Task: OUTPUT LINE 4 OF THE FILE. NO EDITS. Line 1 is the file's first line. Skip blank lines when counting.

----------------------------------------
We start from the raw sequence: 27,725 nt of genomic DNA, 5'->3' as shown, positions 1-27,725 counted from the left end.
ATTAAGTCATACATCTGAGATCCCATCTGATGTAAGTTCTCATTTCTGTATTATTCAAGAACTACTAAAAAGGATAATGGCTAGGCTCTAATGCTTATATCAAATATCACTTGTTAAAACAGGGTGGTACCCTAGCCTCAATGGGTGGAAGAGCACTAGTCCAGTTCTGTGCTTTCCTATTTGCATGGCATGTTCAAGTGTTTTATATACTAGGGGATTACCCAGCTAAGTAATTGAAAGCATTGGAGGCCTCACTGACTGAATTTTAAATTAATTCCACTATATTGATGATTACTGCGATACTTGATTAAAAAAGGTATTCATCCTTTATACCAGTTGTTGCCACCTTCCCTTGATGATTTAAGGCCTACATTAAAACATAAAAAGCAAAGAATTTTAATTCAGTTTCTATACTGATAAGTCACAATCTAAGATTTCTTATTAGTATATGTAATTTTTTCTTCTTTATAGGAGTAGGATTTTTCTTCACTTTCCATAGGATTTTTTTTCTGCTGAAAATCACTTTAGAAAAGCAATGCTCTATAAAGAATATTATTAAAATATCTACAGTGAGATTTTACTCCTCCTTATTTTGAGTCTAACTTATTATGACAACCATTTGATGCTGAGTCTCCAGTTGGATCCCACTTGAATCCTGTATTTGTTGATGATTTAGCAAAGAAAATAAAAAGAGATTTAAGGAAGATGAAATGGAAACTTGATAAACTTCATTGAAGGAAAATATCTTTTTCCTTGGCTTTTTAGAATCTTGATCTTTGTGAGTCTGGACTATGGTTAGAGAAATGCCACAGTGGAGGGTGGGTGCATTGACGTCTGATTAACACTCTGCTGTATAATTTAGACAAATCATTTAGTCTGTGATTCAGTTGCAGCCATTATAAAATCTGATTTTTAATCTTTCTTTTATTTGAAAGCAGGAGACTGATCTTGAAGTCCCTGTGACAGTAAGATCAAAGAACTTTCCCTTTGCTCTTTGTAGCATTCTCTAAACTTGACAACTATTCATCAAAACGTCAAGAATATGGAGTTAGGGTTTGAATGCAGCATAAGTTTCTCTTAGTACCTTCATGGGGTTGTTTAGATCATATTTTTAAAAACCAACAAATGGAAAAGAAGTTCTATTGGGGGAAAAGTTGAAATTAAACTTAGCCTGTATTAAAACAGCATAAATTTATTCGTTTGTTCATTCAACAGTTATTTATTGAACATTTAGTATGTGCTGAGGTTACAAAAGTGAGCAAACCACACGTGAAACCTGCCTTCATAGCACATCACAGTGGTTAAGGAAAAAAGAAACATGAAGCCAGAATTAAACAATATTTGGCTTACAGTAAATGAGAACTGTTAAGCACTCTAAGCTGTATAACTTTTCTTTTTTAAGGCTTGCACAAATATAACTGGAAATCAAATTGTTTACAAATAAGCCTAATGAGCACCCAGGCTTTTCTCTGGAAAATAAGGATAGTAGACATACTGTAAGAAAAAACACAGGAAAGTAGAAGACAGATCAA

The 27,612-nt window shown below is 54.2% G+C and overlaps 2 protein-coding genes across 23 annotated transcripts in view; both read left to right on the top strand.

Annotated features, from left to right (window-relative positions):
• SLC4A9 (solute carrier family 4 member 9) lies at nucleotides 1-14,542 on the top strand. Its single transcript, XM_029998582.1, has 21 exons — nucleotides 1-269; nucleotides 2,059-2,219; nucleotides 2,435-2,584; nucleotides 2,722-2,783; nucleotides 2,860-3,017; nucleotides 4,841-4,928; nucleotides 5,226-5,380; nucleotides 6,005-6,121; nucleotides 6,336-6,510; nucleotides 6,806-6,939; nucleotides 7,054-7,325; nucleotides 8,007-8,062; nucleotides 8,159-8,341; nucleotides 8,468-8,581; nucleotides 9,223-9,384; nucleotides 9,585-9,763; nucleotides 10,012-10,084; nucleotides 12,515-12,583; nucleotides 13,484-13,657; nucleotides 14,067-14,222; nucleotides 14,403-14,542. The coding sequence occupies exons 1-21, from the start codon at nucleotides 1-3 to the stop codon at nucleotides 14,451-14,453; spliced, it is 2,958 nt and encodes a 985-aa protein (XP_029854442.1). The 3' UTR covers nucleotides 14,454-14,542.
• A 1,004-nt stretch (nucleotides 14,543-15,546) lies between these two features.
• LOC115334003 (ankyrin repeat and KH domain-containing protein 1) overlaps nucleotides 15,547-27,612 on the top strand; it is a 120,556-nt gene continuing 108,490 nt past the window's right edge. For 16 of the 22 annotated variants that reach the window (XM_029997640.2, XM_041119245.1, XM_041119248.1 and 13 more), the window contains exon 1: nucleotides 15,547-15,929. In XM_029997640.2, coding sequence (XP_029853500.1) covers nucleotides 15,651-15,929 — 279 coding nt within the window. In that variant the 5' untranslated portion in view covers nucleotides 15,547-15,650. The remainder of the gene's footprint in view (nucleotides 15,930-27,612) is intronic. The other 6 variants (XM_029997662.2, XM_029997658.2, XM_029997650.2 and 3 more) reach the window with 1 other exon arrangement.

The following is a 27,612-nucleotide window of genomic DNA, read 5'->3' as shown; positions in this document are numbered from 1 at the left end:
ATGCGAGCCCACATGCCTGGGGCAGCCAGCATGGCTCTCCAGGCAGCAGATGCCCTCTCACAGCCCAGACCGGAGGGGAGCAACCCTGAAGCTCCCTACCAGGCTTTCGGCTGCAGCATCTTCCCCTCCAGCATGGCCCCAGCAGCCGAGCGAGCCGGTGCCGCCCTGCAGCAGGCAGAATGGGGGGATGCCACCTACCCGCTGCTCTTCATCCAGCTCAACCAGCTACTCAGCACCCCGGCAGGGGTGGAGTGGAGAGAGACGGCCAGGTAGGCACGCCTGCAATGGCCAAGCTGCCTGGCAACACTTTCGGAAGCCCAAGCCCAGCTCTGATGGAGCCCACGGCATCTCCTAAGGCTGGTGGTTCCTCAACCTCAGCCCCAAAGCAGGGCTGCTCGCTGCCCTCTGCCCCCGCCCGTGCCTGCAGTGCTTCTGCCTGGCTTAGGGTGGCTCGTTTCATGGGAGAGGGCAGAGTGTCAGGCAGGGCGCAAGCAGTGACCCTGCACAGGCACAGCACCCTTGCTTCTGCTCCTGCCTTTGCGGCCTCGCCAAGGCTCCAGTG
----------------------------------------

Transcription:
Annotated features, from left to right (window-relative positions):